Cheap Eats

Doggi’s Delights With Its Arepa Santa Barbara

Move over, tacos. It’s the arepa's time to shine. The South American street food has soared in popularity on Miami’s food scene with the help of one particular arepa dynasty — Doggi’s Venezuelan Cuisine.

Tucked into a small strip mall on Coral Way, this areperia brings the soul, passion, and flavors of Venezuela to a menu based on quick Venezuelan comfort food with a modern twist. Doggi’s street-style cuisine — along with its cozy ten-table interior, featuring framed photos, maracas, and cast-iron skillets — transports customers to Caracas.

At the helm of Doggi’s is owner Giovani Esteves, along with his brother, chef Carlos Esteves, and their mother, Yoleida Galiano. Together they moved from Venezuela to Orlando, then to Miami. They began their culinary venture in 2010 selling azquerocitos (hot dogs) from a cart called Doggi’s & More in Brickell.

“It was different,” Giovani says. “It wasn’t just any hot dog with only ketchup and mustard, not the American way. We did it the Venezuelan way, with onions, coleslaw, homemade salsa that we prepared fresh, a little potato, and Parmesan cheese.”

Doggi’s & More picked up steam, and the team began to cater events, developed a stronger menu, and eventually transitioned into brick-and-mortar territory in 2012. They kept the name Doggi’s and, of course, the hot dogs, but they’ve also expanded their menu to include salads, burgers, Venezuelan street-style sandwiches called pepitos, and the popular arepa bar, which boasts more than 23 options of cornmeal patties split in two and filled with seemingly endless combinations, ranging from savory Gouda cheese to grilled veggies.

“We use corn flour that we dissolve in water. Put some water, salt, a little bit of oil, and start working the dough,” Giovani says. “Once the dough gets to the consistency we need, we finish them on the grill to get them soft on the inside and crisp on the outside — how people love them.”

The Arepa Santa Barbara ($11.50) is the hot dish that has people talking. Chimichurri-marinated chopped churrasco, sliced avocado, tomatoes, and white shredded organic cheese are sandwiched between slices of warm arepa. “The Arepa Santa Barbara is our bestseller,” he says. “People love the size of the arepas, the fillings, the combinations, and the crispiness of them. At most places, you’re just eating the dough. But at Doggi’s, you go straight to the food, which is the meat and fillings.”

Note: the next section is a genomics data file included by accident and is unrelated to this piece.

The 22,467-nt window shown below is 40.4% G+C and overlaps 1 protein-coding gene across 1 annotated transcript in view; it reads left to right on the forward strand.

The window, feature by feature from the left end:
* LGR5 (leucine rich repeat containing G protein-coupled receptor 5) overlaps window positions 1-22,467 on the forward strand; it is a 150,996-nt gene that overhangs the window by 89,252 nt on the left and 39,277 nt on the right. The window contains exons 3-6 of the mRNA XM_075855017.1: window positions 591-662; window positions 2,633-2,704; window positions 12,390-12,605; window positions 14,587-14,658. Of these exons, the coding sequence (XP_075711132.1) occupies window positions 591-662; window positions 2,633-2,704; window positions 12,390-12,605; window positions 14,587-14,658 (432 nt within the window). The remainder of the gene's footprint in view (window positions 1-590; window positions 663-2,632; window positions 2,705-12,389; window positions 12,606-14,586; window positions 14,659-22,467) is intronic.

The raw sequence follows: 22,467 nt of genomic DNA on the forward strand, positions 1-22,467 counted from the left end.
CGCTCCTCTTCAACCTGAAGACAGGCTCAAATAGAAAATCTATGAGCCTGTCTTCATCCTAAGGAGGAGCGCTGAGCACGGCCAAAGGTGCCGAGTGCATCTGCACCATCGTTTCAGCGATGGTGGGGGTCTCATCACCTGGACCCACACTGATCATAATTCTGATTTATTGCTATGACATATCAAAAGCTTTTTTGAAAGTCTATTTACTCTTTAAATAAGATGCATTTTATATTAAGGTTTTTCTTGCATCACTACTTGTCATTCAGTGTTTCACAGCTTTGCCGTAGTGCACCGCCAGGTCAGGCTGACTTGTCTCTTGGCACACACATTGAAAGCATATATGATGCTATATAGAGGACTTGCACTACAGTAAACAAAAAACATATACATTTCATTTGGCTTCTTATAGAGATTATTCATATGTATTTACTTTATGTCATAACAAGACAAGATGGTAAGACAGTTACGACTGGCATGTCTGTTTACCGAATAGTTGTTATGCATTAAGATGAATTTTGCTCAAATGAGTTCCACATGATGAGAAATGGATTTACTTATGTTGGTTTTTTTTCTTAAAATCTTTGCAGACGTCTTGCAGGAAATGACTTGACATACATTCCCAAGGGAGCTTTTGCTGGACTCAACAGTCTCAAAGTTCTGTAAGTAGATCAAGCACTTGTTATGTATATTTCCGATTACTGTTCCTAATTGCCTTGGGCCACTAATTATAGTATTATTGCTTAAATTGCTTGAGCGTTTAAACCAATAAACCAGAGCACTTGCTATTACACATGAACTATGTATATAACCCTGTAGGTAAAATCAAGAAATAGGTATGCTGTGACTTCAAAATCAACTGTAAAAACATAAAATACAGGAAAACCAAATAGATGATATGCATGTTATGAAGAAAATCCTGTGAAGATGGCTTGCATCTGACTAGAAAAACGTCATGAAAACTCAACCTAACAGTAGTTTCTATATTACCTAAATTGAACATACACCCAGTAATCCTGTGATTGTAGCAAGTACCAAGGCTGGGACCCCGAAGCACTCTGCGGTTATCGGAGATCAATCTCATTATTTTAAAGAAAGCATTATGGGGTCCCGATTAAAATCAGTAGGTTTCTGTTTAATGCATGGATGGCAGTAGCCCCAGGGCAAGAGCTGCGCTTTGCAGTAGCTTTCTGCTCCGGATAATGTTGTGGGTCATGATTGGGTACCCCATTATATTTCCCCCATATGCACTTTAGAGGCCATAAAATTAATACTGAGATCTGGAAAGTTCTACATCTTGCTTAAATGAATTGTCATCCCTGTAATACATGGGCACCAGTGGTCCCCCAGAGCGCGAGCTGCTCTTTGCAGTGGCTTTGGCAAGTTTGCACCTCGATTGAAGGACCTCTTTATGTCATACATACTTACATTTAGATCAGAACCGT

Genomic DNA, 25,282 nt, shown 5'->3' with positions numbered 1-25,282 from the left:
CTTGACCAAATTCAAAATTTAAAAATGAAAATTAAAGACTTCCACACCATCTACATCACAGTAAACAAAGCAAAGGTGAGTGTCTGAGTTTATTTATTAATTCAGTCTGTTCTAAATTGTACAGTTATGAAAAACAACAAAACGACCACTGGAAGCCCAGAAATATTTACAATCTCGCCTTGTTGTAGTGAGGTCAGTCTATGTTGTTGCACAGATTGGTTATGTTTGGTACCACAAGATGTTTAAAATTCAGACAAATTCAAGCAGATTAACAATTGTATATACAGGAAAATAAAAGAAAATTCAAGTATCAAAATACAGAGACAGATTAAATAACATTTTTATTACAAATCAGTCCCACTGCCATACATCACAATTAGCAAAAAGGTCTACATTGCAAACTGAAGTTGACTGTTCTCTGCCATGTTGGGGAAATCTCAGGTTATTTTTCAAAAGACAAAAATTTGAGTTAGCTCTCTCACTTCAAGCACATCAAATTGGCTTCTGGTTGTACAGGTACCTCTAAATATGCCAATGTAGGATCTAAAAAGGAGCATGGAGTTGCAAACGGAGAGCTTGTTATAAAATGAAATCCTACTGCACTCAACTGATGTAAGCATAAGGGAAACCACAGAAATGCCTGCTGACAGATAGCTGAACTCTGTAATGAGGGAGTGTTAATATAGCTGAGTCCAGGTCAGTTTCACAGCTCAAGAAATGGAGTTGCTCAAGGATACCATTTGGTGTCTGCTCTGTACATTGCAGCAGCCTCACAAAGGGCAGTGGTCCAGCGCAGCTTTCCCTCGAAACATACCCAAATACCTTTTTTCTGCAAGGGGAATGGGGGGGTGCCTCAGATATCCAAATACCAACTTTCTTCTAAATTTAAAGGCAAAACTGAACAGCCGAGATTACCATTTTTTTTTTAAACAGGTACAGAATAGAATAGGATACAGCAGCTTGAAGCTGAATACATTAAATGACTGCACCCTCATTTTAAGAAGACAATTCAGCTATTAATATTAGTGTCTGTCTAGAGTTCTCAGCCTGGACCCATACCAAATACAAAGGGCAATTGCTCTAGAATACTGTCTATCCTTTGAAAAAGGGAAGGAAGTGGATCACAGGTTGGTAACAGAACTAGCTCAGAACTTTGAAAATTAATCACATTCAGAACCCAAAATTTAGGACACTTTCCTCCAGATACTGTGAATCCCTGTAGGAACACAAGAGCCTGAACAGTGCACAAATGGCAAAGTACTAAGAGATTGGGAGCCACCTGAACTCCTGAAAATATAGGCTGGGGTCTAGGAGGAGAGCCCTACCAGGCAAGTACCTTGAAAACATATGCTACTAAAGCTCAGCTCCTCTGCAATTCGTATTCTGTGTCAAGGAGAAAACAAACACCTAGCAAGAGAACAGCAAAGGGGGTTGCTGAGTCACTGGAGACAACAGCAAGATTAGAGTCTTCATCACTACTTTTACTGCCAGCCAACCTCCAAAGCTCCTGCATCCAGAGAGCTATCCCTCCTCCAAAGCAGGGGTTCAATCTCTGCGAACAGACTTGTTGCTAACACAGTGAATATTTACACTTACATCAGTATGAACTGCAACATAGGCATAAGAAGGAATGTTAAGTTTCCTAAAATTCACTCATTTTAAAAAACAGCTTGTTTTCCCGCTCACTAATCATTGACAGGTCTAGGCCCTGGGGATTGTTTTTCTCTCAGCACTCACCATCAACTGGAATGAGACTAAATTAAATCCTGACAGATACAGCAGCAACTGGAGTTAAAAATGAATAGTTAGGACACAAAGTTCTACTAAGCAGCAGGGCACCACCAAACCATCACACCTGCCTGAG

Other standout dishes include the pabellon criollo ($10.50) and tequeños ($7 for five). Pabellon criollo is a traditional Venezuelan dish with white rice, black beans, fried plantains, and shredded beef, and tequeños are fried cylinders of light and crisp pastry dough wrapped around queso fresco.

Although the menu comprises mainly quick Venezuelan bites, the folks at Doggi’s pride themselves on homemade offerings, quality service, and love for what they do. For Giovani and his team, it begins and ends with family. “It’s been three years, and we’ve seen a lot of changes, but we try to do our best every day,” he says.

Continuing Giovani’s vision of arepas dominating the food market, his second offspring — Doggi’s Arepas Bar & Bowl — is slated to open in Brickell this January. Doggi's is also expected to set up shop in early 2017 in the Miami station of the new Miami-Orlando train service, Brightline.

“A lot of people don’t know the arepa is the most famous breakfast around the world,” he says. “It’s going to be the next taco.”
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Maureen Aimee Mariano is a freelance food writer for Miami New Times. She earned a bachelor of science in journalism from the University of Florida before making her way back to the 305, the city that first fueled her insatiable appetite.